The total cost of medical malpractice claims in the United States is just 2 percent of the entire nation’s healthcare spending, according to a recent article in the CHEST Journal. The article, compiled by a team of medical doctors, suggests that insurance companies spend less to handle malpractice claims because they occur less frequently and the payouts are lower – down 46 percent from 1992. Many have pointed to tort reform and caps on damages as the reason behind the steady decline in payouts, but the federal government disagrees with that notion.

Medical errors rarely impact the assets of doctors thanks to their insurance coverage.

Photo Credit: Flickr

According to the Congressional Budget Office, broad analysis of medical conditions and their costs found “no measurable reduction” in healthcare spending as the result of caps on damages or other so-called tort reform initiatives. If malpractice claims occur less frequently, and the payouts are smaller, how are healthcare costs still rising? A classic example of this phenomenon occurred in Texas, a state that passed aggressive caps on civil damages in 2003. The law, states the CHEST Journal, reduced overall payouts by 75 percent, but had no quantifiable effect on healthcare spending levels. Could it be that insurance companies simply pocketed the extra savings and passed no benefits onto consumers and doctors?



Healthcare costs continue their historic rise while medical malpractice claims and payouts maintain a steady decline. What’s the real reason for these price increases?

Photo Credit: Flickr

Doctors Have Medical Malpractice Insurance for a Reason

Malpractice insurance offsets the financial impact of negligence a doctor might incur when an injured patient files a personal injury claim against them. Many states have coverage requirements in the hundreds of thousands of dollars to protect the assets of physicians, and ensure victims actually obtain compensation. In spite of widespread physician fear that malpractice claims will wipe out their savings, very few physicians suffer any financial impact. From the National Practitioner Databank:

  • Insurers regularly pay settlements that are in excess of physician malpractice policy limits.
  • Out-pocket-payments for doctors with ≥$500,000 in malpractice coverage are “extraordinarily rare.”
  • Personal injury attorneys don’t like to seek compensation directly from individuals – doctors or otherwise – because of the probable lack of funds to satisfy a settlement or judgment in their favor.
  • States across the country require anywhere from $100,000 to $1,000,000 in professional liability insurance for doctors to remain licensed to practice, according to the American Medical Association.

How Big are the Healthcare Cost Increases?

Healthcare premiums continue to rise ahead of consumer salaries, making it difficult for some families and individuals to keep their coverage. Premiums spiked 4 percent in 2012 raising the cost of buying coverage for insured workers to $15,745, according to CNN Money. In less than 10 years, healthcare premiums in the United States have ballooned 97 percent – three times the rate of inflation and wages. That means the cost of healthcare is outpacing the paychecks of employees and the costs of other goods and services. Left unchecked, what Americans pay for health insurance could eventually swallow up our income and leave nothing to put food on the table.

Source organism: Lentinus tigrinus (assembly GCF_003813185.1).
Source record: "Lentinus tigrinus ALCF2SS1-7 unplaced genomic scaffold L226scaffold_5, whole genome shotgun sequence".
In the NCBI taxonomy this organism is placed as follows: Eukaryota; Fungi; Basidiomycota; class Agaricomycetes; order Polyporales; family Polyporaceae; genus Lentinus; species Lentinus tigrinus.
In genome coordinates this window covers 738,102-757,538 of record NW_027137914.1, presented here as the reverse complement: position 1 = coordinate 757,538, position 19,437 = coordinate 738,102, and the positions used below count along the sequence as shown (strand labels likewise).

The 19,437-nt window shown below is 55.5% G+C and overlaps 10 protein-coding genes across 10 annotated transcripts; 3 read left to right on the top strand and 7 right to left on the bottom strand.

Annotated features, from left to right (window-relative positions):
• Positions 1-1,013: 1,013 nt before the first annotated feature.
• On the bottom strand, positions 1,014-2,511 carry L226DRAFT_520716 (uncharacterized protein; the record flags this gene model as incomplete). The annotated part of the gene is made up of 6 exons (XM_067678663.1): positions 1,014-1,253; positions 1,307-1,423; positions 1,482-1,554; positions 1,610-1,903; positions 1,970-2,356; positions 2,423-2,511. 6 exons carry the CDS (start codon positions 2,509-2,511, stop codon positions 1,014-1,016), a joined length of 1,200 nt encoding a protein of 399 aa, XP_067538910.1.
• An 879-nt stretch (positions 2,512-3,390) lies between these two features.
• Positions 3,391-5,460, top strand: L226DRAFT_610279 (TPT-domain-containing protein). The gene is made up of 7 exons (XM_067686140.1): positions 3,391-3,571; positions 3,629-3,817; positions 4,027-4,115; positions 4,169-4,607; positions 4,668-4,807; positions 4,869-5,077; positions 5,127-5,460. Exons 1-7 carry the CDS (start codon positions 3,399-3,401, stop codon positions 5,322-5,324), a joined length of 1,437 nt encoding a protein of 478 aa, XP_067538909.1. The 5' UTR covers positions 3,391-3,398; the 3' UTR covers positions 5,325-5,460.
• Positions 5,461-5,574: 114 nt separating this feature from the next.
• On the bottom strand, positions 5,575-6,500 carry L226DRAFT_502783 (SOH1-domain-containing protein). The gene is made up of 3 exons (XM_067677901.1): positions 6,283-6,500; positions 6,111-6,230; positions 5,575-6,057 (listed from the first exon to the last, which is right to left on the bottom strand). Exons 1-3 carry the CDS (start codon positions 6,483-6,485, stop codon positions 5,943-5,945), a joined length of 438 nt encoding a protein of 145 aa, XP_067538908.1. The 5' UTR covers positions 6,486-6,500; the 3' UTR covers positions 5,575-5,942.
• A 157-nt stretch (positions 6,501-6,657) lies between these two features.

A recent article in Time Magazine showed startling discrepancies in costs and price in American hospitals. Highlights include charging $1.50 per tablet for regular strength Tylenol.

Photo Credit: Flickr

A survey conducted by CNN Money also found that low-income workers are paying higher deductibles for healthcare coverage than their higher-income counterparts. According to the study, companies where 44 percent of employees have low-paying ($24,000 or less) jobs face annual deductibles of $1,000 or more compared with 29 percent of companies with many high-paid workers.

We’re paying more for healthcare coverage and paying more in the way of deductibles to access our insurance. Costs are out of control, and it turns out that no two doctors understand what their expenses are, or just how much different procedures should cost.

Wide Gaps in Healthcare Costs among Providers

An Iowa-based research team contacted the top-20 orthopedic hospitals across the country and asked them for a price quote for the same procedure – a hip replacement. The ‘control patient,’ a fictitious grandmother with no health insurance or Medicare eligibility, told every hospital she had cash to cover the procedure, and wanted to have it done right away. She also asked for the lowest price possible. Research findings, published in February 2013 in JAMA Internal Medicine, found that only 45 percent of top-rated hospitals contacted were able to give a bundled price that included both facility and doctor fees. That figure drops to a startling 10 percent when factoring in all other 102 hospitals outside the top-20 contacted by researchers. Here are some other highlights of the survey: